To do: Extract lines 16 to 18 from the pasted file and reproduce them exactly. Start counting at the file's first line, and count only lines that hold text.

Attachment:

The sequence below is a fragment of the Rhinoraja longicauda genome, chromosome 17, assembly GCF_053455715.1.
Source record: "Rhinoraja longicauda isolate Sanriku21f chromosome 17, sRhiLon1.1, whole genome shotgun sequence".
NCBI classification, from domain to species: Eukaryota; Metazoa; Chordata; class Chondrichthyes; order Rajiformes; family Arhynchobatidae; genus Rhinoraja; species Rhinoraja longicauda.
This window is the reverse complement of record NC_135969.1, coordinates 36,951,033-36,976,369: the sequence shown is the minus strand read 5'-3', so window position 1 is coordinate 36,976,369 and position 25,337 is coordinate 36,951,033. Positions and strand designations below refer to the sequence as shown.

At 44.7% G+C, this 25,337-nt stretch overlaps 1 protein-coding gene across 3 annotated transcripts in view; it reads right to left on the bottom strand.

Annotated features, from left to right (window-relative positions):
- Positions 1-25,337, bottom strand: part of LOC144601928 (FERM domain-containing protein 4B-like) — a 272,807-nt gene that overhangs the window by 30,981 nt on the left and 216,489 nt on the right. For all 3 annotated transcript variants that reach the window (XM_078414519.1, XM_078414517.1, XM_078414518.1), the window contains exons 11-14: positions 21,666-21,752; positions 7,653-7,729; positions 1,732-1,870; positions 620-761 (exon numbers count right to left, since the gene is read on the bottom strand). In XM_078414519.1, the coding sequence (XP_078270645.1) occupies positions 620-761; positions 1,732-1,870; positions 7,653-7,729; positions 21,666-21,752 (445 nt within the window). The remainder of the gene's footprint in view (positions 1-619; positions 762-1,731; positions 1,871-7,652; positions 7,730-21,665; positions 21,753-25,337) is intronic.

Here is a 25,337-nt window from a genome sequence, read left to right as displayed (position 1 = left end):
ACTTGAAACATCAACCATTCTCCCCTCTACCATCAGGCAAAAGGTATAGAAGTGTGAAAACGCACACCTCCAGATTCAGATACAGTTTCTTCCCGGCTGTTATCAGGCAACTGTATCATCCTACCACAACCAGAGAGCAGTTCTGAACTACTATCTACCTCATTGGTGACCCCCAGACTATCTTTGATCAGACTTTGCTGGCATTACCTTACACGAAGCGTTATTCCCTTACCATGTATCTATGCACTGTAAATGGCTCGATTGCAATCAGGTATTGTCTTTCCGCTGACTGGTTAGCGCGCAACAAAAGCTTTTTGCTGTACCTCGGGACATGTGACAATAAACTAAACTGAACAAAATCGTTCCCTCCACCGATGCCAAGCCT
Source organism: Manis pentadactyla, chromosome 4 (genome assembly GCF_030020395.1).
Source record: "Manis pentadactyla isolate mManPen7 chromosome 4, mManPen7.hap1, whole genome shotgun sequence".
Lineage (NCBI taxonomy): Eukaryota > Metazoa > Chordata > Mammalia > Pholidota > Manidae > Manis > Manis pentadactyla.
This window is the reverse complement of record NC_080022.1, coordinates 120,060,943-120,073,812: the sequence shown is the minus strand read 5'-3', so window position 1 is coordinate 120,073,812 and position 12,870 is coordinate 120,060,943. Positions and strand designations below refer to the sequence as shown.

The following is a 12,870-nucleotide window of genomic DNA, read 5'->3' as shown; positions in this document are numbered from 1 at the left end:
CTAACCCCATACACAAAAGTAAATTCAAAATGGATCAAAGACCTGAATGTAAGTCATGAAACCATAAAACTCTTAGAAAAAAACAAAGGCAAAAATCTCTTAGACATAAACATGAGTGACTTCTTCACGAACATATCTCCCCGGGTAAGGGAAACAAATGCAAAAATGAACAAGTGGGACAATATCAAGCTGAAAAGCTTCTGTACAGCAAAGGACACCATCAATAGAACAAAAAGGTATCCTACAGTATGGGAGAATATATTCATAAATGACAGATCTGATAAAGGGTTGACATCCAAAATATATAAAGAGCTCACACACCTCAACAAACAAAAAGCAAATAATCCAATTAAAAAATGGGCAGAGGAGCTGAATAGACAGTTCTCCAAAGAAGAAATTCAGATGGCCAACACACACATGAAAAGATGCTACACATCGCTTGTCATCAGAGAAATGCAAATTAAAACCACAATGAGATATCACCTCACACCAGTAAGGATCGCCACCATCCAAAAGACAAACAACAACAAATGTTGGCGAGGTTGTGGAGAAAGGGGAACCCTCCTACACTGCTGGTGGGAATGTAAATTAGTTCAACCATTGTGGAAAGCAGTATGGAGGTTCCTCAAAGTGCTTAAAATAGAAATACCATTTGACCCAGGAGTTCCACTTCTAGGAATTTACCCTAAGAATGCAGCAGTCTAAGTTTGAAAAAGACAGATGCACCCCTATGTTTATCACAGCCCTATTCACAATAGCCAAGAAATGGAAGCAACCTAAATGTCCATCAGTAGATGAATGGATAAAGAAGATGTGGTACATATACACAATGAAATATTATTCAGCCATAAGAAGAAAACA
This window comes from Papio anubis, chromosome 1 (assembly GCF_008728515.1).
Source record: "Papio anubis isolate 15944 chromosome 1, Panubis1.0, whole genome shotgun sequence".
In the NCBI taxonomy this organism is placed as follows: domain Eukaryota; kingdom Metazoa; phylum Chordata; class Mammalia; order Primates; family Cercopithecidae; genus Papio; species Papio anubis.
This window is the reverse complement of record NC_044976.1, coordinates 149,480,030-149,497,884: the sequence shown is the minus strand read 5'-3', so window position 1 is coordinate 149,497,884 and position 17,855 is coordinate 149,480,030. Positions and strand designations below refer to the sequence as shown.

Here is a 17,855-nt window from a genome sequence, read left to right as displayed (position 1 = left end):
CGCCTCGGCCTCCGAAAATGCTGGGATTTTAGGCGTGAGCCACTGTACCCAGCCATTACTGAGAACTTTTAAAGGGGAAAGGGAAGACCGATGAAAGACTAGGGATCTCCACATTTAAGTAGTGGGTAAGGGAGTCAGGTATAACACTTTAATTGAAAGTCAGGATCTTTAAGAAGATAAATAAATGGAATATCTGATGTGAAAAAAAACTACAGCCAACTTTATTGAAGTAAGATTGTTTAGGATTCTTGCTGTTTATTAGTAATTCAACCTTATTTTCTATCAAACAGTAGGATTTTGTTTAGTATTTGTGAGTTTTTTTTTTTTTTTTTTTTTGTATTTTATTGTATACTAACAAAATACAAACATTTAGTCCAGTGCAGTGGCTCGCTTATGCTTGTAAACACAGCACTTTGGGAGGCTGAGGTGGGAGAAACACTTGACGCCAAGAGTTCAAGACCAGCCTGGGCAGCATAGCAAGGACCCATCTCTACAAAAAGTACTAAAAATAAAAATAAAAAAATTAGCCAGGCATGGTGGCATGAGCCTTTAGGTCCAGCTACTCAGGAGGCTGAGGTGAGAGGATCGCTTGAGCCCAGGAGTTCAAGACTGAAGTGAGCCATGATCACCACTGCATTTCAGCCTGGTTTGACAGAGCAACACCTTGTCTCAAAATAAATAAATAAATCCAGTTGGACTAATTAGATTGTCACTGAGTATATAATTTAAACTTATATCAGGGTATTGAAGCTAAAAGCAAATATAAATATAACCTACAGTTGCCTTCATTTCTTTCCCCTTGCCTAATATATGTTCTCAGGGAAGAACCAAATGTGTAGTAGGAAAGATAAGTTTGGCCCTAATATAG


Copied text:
This window comes from Papio anubis, chromosome 1 (assembly GCF_008728515.1).
Source record: "Papio anubis isolate 15944 chromosome 1, Panubis1.0, whole genome shotgun sequence".
In the NCBI taxonomy this organism is placed as follows: domain Eukaryota; kingdom Metazoa; phylum Chordata; class Mammalia; order Primates; family Cercopithecidae; genus Papio; species Papio anubis.